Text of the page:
Despite all the attention of big-name premium services -- Disney+, HBO Max -- there is still room for niche, premium streamers. MoffettNathanson Research says AMC Networks’ efforts around its collection of apps seem to be working. Right now, it is on track to hit 9 million collective streaming subscribers across Acorn TV, Shudder, Sundance Now, and ALLBLK, and AMC+.
Josh Sapan, president/CEO of AMC Networks, says by 2025 AMC’s streaming service will generate more revenue from its streaming apps than its traditional, legacy TV business.
All that sounds amazing. But probably not all unexpected.
There is a rocketing business for virtually all premium streamers. According to their respective parent companies -- Disney+, HBO Max, Paramount+ and Peacock -- even the more modest of these services say they reach around 40 million plus homes. TV networks are hovering at around 70 million to 80 million subscribers now -- which took decades to achieve. Streaming is a fast-rising business.
But does it deliver matching revenue? That's still a major question.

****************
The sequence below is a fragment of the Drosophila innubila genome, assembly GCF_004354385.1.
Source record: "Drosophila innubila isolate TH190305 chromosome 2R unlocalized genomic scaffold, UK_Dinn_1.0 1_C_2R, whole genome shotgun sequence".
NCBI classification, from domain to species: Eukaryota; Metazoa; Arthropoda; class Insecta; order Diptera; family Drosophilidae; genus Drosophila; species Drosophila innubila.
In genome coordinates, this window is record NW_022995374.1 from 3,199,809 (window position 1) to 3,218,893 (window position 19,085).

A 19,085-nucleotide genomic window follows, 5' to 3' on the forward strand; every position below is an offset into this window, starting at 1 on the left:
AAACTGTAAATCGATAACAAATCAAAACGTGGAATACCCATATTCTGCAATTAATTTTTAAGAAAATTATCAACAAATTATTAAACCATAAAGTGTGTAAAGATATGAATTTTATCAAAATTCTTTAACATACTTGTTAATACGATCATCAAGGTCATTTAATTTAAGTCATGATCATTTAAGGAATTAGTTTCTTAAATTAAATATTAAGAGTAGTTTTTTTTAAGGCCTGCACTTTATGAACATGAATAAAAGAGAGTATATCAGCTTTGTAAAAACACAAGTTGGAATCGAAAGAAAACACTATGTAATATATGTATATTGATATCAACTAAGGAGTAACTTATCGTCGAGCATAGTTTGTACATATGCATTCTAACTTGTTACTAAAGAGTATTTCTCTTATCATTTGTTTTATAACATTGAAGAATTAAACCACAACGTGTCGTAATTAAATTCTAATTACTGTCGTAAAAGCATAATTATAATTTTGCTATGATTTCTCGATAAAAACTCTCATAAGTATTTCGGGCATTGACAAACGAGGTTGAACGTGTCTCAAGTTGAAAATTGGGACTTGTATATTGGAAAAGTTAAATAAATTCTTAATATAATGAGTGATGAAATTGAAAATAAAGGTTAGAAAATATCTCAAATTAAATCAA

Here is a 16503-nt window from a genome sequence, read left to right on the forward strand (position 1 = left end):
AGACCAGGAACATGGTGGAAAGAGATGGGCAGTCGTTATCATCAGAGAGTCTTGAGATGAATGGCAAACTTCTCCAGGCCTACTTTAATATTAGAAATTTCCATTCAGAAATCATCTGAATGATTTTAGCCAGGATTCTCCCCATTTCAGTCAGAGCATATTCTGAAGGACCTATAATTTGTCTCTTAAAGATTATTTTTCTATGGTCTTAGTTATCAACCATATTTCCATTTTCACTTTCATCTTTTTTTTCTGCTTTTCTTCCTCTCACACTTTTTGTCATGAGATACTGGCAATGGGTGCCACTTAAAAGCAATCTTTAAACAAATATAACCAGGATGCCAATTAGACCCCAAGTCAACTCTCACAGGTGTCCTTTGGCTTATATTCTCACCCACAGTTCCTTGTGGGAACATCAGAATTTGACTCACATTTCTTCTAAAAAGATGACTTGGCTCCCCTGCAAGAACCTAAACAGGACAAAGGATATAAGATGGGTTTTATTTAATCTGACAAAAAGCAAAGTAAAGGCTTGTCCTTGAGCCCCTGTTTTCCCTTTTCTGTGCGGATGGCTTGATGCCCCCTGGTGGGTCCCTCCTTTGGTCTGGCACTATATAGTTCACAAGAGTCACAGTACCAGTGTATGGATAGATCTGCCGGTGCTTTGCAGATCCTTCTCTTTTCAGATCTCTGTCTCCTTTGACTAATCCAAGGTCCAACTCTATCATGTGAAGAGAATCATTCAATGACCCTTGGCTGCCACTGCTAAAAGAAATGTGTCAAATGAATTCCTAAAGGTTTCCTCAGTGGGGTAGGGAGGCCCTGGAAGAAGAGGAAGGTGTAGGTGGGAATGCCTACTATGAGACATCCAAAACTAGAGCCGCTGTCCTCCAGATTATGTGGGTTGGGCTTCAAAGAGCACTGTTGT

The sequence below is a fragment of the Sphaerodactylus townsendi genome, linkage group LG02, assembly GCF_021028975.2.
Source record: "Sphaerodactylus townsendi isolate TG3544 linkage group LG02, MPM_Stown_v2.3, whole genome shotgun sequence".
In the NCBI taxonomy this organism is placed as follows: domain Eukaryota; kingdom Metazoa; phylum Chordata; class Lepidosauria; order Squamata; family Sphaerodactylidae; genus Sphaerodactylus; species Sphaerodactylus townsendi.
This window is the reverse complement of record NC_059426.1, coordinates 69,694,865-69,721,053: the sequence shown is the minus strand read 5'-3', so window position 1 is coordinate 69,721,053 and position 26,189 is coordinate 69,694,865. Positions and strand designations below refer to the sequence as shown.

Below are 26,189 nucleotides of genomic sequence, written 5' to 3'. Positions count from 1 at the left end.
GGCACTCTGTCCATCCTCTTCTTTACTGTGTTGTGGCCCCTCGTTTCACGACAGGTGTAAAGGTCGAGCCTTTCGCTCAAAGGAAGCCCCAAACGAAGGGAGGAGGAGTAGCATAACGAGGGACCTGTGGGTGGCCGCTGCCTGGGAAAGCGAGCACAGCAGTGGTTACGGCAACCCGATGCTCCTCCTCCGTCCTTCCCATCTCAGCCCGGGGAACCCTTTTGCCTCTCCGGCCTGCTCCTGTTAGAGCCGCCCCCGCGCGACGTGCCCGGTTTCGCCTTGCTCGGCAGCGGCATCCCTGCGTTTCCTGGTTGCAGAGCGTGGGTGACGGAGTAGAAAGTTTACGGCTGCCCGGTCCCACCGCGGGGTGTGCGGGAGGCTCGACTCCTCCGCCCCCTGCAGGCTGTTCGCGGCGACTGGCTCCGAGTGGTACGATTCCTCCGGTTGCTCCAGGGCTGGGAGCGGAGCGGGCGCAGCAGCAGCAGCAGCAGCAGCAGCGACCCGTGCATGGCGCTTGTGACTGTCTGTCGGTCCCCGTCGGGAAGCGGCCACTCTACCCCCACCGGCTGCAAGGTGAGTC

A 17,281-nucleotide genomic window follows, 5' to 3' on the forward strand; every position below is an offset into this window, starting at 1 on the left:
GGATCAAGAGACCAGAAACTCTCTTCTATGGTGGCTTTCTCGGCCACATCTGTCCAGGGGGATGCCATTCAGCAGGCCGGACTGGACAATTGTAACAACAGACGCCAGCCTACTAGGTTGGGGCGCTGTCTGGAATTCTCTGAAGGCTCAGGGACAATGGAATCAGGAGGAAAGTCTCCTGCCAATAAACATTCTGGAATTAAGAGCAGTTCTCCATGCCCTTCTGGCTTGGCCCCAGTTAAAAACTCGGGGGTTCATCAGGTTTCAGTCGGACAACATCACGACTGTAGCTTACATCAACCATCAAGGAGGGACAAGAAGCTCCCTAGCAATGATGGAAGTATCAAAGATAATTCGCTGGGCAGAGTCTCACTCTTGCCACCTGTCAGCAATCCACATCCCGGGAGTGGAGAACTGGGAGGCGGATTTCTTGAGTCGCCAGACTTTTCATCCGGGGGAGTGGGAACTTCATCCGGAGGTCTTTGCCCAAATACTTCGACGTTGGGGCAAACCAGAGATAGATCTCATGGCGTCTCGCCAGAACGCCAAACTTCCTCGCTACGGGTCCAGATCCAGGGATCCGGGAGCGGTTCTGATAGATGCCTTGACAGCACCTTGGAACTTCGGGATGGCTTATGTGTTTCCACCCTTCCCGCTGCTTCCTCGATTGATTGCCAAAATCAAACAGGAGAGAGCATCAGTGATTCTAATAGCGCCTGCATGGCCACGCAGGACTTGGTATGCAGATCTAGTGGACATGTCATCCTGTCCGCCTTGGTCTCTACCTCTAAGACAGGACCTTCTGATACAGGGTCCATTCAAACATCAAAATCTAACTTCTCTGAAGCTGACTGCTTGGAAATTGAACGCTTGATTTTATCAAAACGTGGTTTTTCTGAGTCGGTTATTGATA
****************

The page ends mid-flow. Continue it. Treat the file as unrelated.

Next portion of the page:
TV network companies have anywhere from a dozen to around 20 broadcast and cable channels. Early on, companies have been putting some, all, or a majority of their TV and movie content on essentially one platform. These streamers can have different ad-supported and subscription/no advertising options.
Perhaps as the business grows, expect more streaming apps per company. Maybe not as much as having a dozen or so (like with their live, linear TV networks). But perhaps two or three.
Lessons learned? NBCUniversal quickly launched (2015) and then stopped (2017) its comedy-centric Seeso. NBCU may have been jumping the line in terms of where premium streaming would be headed when it came to targeted programming. For its part, AMC says its costs are modest: 18 of its 20 most recent series cost less than $1 million per episode.
Still, there would seem to be consolidation -- somewhere -- that is coming. Think about those 200 or so live, legacy TV networks on traditional cable, satellite or telco systems. Will they all survive? Will legacy TV content be packaged into a single streaming platform?
Think about the direction Discovery Inc. has gone with its discovery+ streamer, launched at the beginning of this year. On-air marketing -- as with other streamers -- promotes a high-profile selection from all its cable TV networks. Does that mean fewer, less popular shows?
One key pitch from AMC Network might give a clue to what’s to come: Its goal is to become “the worldwide leader in targeted streaming.” Before all that might happen, ask yourself this: What will a slow dismantling of the live/legacy TV networks look like in ten years?